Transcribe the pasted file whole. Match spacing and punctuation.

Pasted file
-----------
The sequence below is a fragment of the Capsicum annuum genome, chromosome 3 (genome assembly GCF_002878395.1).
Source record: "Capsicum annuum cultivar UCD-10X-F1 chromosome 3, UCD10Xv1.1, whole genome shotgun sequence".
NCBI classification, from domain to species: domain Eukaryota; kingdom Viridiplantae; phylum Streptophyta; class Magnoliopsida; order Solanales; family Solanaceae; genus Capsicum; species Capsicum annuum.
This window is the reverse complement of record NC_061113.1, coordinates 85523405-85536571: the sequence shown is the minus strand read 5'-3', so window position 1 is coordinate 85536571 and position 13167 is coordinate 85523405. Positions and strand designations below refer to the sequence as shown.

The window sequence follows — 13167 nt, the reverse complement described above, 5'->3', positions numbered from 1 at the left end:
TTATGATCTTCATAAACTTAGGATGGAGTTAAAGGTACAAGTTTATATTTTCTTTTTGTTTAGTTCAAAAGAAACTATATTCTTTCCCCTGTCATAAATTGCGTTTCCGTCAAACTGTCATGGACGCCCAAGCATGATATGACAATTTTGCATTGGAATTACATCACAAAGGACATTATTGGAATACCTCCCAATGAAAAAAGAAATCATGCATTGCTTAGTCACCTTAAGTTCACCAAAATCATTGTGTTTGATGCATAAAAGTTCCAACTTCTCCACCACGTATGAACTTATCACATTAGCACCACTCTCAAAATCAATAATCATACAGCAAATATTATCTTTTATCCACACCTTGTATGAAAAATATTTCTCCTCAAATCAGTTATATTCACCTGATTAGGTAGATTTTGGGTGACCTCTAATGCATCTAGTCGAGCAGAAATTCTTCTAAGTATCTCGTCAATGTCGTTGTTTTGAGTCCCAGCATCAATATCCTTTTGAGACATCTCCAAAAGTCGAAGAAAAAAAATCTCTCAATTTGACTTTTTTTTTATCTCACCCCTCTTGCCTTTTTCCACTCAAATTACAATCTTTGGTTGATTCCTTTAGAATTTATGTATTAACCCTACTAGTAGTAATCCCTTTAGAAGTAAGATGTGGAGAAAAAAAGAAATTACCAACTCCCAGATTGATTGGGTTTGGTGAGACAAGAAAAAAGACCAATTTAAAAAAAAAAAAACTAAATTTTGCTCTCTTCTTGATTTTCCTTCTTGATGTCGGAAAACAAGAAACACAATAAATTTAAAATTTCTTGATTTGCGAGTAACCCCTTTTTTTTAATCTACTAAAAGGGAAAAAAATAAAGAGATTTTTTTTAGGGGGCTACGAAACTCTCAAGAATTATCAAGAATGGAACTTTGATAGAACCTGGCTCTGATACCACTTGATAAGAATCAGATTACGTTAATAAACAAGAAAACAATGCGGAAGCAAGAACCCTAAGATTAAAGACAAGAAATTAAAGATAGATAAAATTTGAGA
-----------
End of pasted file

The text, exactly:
The sequence below is a fragment of the Capsicum annuum genome, chromosome 3 (genome assembly GCF_002878395.1).
Source record: "Capsicum annuum cultivar UCD-10X-F1 chromosome 3, UCD10Xv1.1, whole genome shotgun sequence".
NCBI classification, from domain to species: domain Eukaryota; kingdom Viridiplantae; phylum Streptophyta; class Magnoliopsida; order Solanales; family Solanaceae; genus Capsicum; species Capsicum annuum.
This window is the reverse complement of record NC_061113.1, coordinates 85523405-85536571: the sequence shown is the minus strand read 5'-3', so window position 1 is coordinate 85536571 and position 13167 is coordinate 85523405. Positions and strand designations below refer to the sequence as shown.

The window sequence follows — 13167 nt, the reverse complement described above, 5'->3', positions numbered from 1 at the left end:
TTATGATCTTCATAAACTTAGGATGGAGTTAAAGGTACAAGTTTATATTTTCTTTTTGTTTAGTTCAAAAGAAACTATATTCTTTCCCCTGTCATAAATTGCGTTTCCGTCAAACTGTCATGGACGCCCAAGCATGATATGACAATTTTGCATTGGAATTACATCACAAAGGACATTATTGGAATACCTCCCAATGAAAAAAGAAATCATGCATTGCTTAGTCACCTTAAGTTCACCAAAATCATTGTGTTTGATGCATAAAAGTTCCAACTTCTCCACCACGTATGAACTTATCACATTAGCACCACTCTCAAAATCAATAATCATACAGCAAATATTATCTTTTATCCACACCTTGTATGAAAAATATTTCTCCTCAAATCAGTTATATTCACCTGATTAGGTAGATTTTGGGTGACCTCTAATGCATCTAGTCGAGCAGAAATTCTTCTAAGTATCTCGTCAATGTCGTTGTTTTGAGTCCCAGCATCAATATCCTTTTGAGACATCTCCAAAAGTCGAAGAAAAAAAATCTCTCAATTTGACTTTTTTTTTATCTCACCCCTCTTGCCTTTTTCCACTCAAATTACAATCTTTGGTTGATTCCTTTAGAATTTATGTATTAACCCTACTAGTAGTAATCCCTTTAGAAGTAAGATGTGGAGAAAAAAAGAAATTACCAACTCCCAGATTGATTGGGTTTGGTGAGACAAGAAAAAAGACCAATTTAAAAAAAAAAAAACTAAATTTTGCTCTCTTCTTGATTTTCCTTCTTGATGTCGGAAAACAAGAAACACAATAAATTTAAAATTTCTTGATTTGCGAGTAACCCCTTTTTTTTAATCTACTAAAAGGGAAAAAAATAAAGAGATTTTTTTTAGGGGGCTACGAAACTCTCAAGAATTATCAAGAATGGAACTTTGATAGAACCTGGCTCTGATACCACTTGATAAGAATCAGATTACGTTAATAAACAAGAAAACAATGCGGAAGCAAGAACCCTAAGATTAAAGACAAGAAATTAAAGATAGATAAAATTTGAGA